Are fast fashion’s giants more vulnerable to coronavirus than other retailers?

Are fast fashion’s giants more vulnerable to coronavirus than other retailers?
Image: Reuters/Ints Kalnins
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While fashion retailers of all sorts watch to see how the global spread of covid-19 will hit their businesses, fast fashion’s two giants—H&M and Inditex, owner of Zara—could be particularly vulnerable, according to an analysis by financial firm UBS.

Last month, UBS sent a research note to clients looking at the European retailers at greatest risk from the new strain of coronavirus. Topping the list were H&M, Inditex, and British home-furnishings retailer Dunelm. UBS based its analysis on the company’s share of sales from China, the total value of products it manufactures in the country, and how quickly inventory turns over, weighting each according to its potential impact to produce the index below.

The collected value of products made in China carried the greatest weight, it noted. Covid-19 has forced factory closures all around the country, throwing fashion’s supply chain in the country into disarray. Even as factories reopen, many are working at diminished capacity. For H&M, China accounts for about 50% of the total value of products it sells, according to UBS’s estimate, making it second only to Dunelm in the firm’s analysis.

Looking at total value, rather than just the percentage of items, from the country is important. Fashion retailers such as H&M often produce their higher-cost items in China, where factories have long developed skill at sewing more complex products such as jackets, while making basic low-cost garments such as t-shirts elsewhere. More products overall might come from other countries, but if you look at inventory in terms of the cost of the items hanging in stores, the balance changes.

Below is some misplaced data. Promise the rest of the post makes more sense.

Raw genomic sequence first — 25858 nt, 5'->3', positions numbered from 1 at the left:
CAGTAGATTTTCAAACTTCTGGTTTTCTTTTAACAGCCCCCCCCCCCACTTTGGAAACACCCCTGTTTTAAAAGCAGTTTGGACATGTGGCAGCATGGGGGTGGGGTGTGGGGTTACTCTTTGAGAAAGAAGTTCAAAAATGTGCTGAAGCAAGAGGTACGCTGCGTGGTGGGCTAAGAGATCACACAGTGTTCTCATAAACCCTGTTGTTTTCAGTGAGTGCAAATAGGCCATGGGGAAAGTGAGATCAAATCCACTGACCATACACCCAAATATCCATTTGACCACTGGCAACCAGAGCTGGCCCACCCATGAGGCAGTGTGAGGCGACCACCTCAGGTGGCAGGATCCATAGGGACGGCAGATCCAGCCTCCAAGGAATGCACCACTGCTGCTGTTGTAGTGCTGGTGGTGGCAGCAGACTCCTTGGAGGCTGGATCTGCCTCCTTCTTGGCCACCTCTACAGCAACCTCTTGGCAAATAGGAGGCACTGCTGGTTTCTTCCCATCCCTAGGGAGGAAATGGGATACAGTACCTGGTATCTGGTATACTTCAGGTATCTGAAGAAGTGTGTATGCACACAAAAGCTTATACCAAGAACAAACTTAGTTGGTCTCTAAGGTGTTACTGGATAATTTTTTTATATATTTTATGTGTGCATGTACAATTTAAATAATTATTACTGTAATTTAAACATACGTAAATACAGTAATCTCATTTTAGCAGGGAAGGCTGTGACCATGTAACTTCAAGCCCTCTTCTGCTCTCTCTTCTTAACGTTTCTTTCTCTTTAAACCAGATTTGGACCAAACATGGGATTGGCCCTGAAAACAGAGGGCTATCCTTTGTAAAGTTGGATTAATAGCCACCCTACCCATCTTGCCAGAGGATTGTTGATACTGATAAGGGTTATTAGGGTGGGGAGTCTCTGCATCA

Inditex, on the other hand, sourced just 10% of its total value of goods from China, but it had one of the highest rates of inventory turnover, which might normally be an advantage but in this situation could prove a liability. Its largest brand, Zara, can turn a design into a finished product faster than much of the competition and keeps new items streaming into stores. But this also means Zara relies on its supply chain to constantly feed it. In its note, UBS said it believes retailers with high stock turnover “are likely to be impacted sooner than those with low stock turn.” (H&M has relatively lower stock turnover that Zara).

UBS also estimated Inditex had the highest share of sales from China at 8.7%, with H&M trailing just behind at 6.1%.

It’s difficult to predict the outbreak’s impact, as UBS itself noted, because the situation in China continues to change. Indeed, H&M has so far said it’s seen no delays in its supply chain related to the outbreak.

In fact, China’s status as the world’s biggest textile producer makes it hard to gauge Covid-19’s effect on a company’s supply chain just by looking within China. The country supplies many of the raw materials to garment makers around the world. Sports brands are possibly most at risk, since they have fewer alternatives for the technical fabrics and other materials they use for their products. Meanwhile, factories in Cambodia and Myanmar have warned they could shut down if the supply of raw materials from China doesn’t pick up soon.